Ro­bots to the Res­cue

Stanstead Journal - - FRONT PAGE - Vic­to­ria Vanier, Len­noxville

Agroup of Alexan­der Galt High School stu­dents had to stay af­ter school, last Wed­nes­day, to so some ex­tra work in sci­ence; and they sure looked happy about it. The eight boys were there to work on ro­bots, test­ing them and mak­ing minute ad­just-

ments, over and over, in prepa­ra­tion for the third Ro­bot­ics Fes­ti­val that was held, at the Uniprix Sta­dium in Mon­treal, over the weekend.

“We’ve gone to the Ro­bot­ics Fes­ti­val for the last two years, even bring­ing back a prize for best ro­bot de­sign,” said Sci­ence teacher Ian Ver­hey­den in an in­ter­view with the Stanstead Jour­nal. “The Fes­ti­val is in the form of a com­pe­ti­tion but they ap­proach it with a spirit of shar­ing. The teams there are very col­lab­o­ra­tive, there’s a lot of shar­ing of in­for­ma­tion. We’ve got two teams go­ing this year,”

added Mr. Ver­hey­den about the Fes­ti­val that was ex­pect­ing over three thou­sand stu­dents from across the prov­ince.

The ro­bot en­thu­si­asts are all stu­dents of Alexan­der Galt High School’s new sci­ence con­cen­tra­tion pro­gram, run by Mr. Ver­hey­den. “We have four­teen stu­dents in the pro­gram this year. They get twice as much sci­ence as stu­dents in the reg­u­lar pro­gram, with sub­jects like Ro­bot­ics, Com­puter Pro­gram­ming… they have eight sci­ence classes each nine day cy­cle. It’s an out­let for those kids who love sci­ence and tech­nol­ogy,” said the teacher. Al­though, this year, there are no girls in the pro­gram, a few have reg­is­tered for next year.

The Galt stu­dents stay­ing af­ter school were pre­par­ing for the Ro­bot­ics Fes­ti­val chal­lenge for the 9 to 14 year-olds: Lego ro­bots at work in nat­u­ral catas­tro­phes. They were prac­tic­ing send­ing their ro­bots, which they had all made from Lego ro­botic kits, out on mis­sions to do var­i­ous nat­u­ral dis­as­ter in­ter­ven­tions such as mov­ing ve­hi­cles to safety zones, launch­ing planes, mov­ing build­ings and sav­ing lit­tle Lego men and women.

“We can’t use re­mote con­trol. The ro­bot must do its job us­ing its own thoughts,” ex­plained Matthew Sylvester, who is on Team One along with Vin­cent Coté, Ai­den Wil­son, Sunny Skelling-Brooks and Sa­muel DeCourcy, as he placed the roughly twenty-five cen­time­ter-high ro­bot gin­gerly down on the train­ing board for a trial run. The ro­bot is equipped with a color sen­sor to help it stay on course, fol­low­ing a black line to its de­sired des­ti­na­tion. “We get a penalty if we have to pick up the ro­bot and put it back on course,” added Vin­cent.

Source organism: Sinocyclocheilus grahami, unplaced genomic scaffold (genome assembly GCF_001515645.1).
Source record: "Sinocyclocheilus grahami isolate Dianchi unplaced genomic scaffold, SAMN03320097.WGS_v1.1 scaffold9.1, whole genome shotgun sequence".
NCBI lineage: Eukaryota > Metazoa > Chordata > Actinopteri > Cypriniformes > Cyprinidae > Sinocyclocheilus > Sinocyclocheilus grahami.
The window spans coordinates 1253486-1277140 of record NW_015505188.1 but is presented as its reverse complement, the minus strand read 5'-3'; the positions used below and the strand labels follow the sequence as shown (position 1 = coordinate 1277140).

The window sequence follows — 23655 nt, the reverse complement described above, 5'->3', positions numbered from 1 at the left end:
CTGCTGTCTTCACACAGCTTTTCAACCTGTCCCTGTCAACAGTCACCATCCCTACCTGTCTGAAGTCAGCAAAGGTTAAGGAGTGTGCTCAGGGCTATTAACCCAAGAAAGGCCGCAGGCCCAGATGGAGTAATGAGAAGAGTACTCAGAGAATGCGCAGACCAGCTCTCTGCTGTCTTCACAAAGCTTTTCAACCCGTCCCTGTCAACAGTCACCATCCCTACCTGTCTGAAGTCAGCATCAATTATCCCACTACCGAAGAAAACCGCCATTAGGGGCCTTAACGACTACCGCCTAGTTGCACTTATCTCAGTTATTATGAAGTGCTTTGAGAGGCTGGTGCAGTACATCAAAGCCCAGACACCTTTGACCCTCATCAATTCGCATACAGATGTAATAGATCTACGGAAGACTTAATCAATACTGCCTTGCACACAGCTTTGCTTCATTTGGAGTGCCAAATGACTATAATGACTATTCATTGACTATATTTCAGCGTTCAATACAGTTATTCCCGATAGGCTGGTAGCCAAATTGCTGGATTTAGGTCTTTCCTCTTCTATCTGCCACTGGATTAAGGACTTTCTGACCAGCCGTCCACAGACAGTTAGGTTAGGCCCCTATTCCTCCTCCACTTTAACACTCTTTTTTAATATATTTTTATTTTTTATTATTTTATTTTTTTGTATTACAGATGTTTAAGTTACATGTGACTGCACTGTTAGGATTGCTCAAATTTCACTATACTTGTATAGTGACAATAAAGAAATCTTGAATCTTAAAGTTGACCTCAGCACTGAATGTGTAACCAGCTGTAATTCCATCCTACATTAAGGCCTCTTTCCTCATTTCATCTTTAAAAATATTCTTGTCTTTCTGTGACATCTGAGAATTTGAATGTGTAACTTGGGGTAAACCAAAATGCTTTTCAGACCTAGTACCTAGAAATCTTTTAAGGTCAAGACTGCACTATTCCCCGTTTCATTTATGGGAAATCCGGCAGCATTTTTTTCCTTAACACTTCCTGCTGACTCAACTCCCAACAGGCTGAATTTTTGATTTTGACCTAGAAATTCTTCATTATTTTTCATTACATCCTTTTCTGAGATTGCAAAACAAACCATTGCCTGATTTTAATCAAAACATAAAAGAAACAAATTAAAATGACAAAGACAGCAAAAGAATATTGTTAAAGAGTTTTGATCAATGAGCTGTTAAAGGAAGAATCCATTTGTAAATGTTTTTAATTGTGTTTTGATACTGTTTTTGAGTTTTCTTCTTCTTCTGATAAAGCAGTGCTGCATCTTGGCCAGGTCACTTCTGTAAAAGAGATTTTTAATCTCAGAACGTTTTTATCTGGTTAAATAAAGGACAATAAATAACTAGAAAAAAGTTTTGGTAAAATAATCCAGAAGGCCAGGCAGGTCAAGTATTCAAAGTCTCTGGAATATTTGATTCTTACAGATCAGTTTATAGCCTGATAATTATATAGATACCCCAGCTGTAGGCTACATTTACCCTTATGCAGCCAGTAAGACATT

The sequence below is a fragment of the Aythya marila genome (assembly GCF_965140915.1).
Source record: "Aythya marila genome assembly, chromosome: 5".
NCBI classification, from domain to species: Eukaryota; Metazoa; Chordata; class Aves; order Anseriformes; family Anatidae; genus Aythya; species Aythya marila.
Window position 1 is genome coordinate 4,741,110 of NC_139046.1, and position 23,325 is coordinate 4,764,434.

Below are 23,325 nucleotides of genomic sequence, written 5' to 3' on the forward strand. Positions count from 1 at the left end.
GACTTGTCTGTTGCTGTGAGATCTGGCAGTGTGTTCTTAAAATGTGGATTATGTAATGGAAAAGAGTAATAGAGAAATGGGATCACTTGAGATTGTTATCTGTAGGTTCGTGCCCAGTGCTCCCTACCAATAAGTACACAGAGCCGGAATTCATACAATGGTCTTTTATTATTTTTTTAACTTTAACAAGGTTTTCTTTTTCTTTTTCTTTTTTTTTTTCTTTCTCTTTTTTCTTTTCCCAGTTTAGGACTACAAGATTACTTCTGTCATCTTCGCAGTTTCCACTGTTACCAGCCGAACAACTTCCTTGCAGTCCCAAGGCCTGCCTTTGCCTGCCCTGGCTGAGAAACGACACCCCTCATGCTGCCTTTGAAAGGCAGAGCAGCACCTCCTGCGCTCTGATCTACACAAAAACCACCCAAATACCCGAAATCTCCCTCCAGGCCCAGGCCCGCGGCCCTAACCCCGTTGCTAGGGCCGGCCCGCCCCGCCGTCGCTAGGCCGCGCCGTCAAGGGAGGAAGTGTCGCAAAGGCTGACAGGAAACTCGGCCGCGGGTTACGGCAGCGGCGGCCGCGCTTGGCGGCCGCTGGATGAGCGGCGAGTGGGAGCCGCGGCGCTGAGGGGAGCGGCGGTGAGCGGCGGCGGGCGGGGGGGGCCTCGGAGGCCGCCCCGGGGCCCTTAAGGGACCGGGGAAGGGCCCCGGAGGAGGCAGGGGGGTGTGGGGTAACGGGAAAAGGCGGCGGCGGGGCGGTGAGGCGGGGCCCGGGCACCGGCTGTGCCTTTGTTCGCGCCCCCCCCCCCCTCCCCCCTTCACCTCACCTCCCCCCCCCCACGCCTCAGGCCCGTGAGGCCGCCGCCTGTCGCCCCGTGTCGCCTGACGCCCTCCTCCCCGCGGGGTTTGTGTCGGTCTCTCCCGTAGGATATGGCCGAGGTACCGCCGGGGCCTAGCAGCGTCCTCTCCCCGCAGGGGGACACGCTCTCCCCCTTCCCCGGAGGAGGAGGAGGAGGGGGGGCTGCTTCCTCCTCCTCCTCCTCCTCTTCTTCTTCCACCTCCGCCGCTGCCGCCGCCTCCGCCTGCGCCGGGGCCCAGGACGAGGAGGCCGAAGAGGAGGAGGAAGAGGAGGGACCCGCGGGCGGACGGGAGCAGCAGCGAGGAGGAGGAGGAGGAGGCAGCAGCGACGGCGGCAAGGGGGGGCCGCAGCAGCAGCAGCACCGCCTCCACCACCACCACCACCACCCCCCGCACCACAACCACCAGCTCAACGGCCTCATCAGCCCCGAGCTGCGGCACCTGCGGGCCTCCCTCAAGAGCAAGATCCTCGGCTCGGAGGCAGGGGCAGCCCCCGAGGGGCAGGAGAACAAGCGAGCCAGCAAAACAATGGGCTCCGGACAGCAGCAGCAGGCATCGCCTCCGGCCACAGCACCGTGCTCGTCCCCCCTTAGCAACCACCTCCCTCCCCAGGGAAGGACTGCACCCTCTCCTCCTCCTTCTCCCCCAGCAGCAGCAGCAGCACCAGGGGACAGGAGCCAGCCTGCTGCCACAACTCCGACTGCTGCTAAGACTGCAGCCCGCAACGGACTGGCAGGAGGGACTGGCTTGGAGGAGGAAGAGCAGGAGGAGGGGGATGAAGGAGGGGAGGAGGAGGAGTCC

The three mem­bers of Team Two, MacKen­zie Hutchi­son, Trey Mitchell and Devon Gavura, were work­ing metic­u­lously on their ro­bot, tak­ing it apart, mak­ing ad­just­ments and do­ing trial runs with it. “Pa­tience is the name of the game,” said Mr. Ver­hey­den as he over­saw their work, mak­ing sug­ges­tions when needed.

The prac­tic­ing takes place on a large board, iden­ti­cal to what they would be com­pet­ing on at the Fes­ti­val, built us­ing in­struc­tions and a kit that they re­ceived af­ter reg­is­ter­ing to take part in the com­pe­ti­tion. “We used the build­ing in­struc­tions to make this course. We started off with the ro­bot on a three mo­tor chas­sis and then we de­cided to change to treads,” con­tin­ued Vin­cent. “This color sen­sor has been pro­grammed to fol­low black tracks. If it had to fol­low or­ange or blue tracks, it could get mixed up eas­ier,” ex­plained Sa­muel.

Asked what he liked about Ro­bot­ics, Ai­den Wil­son com­mented: “It’s fun get­ting to build a ro­bot. I couldn’t have built one at home: it’s hard to build one and the Lego kits are ex­pen­sive to buy, about $300.” When I asked Sa­muel if he used to play with Lego when he was younger, he wasn’t shy about ad­mit­ting: “Yes, and I some­times still play with Lego!”

The stu­dents were cer­tainly look­ing for­ward to their big weekend. “We’ll even do some of the chal­lenges along with other teams, teams that we don’t know. It’s a friendly com­pe­ti­tion like that,” said Matthew. “We’ll also get to go to the In­sec­tar­ium, go and watch a movie,” added Sa­muel.

Three stu­dents in the Sci­ence con­cen­tra­tion pro­gram would be miss­ing out on the Mon­treal ad­ven­ture, off on an ad­ven­ture of their own, bring­ing their sci­ence projects to the Hy­dro Que­bec Sci­ence Fair, also tak­ing place last weekend, at the Univer­sité de Sher­brooke. “One of the stu­dents will be bring­ing an Arduino, a sta­tion­ary bike that charges iPods, cell phones,” said Mr. Ver­hey­den.

As sup­per time neared and talk of or­der­ing pizza took the stu­dents’ con­cen­tra­tion away from the ro­bots, named Gary and Paul, briefly, one stu­dent be­gan imag­in­ing his ro­bot per­form­ing over and above the call of duty. “It would be cool if Gary could push those trucks with the plane in them right up to the safety zone,” said Sa­muel am­bi­tiously. “Is that pos­si­ble?” I asked. “Of course! We might even get ex­tra points for that!” Now that’s the kind of op­ti­mistic enthusiasm our sci­en­tists, en­gi­neers and tech­nol­o­gists will need for the fu­ture!

photo Vic­to­ria Vanier

Pho­tos Vic­to­ria Vanier

Mem­bers of Team Two (l. to r.), Devon Gavura, MacKen­zie Hutchi­son and Trey Mitchell, test the abil­ity of their ro­bot “Paul” to per­form a nat­u­ral dis­as­ter in­ter­ven­tion in prepa­ra­tion for the Ro­bot­ics Fes­ti­val.

Mem­bers of Galt’s ro­bot­ics Team One, seen here work­ing on the com­puter pro­gram­ming of their ro­bot “Gary”, were (sit­ting l.

to r.) Sa­muel DeCourcy,

Matthew Sylvester and (stand­ing l. to r.)

Ai­den Wil­son, Sunny Skelling

Brooks and Vin­cent Coté.

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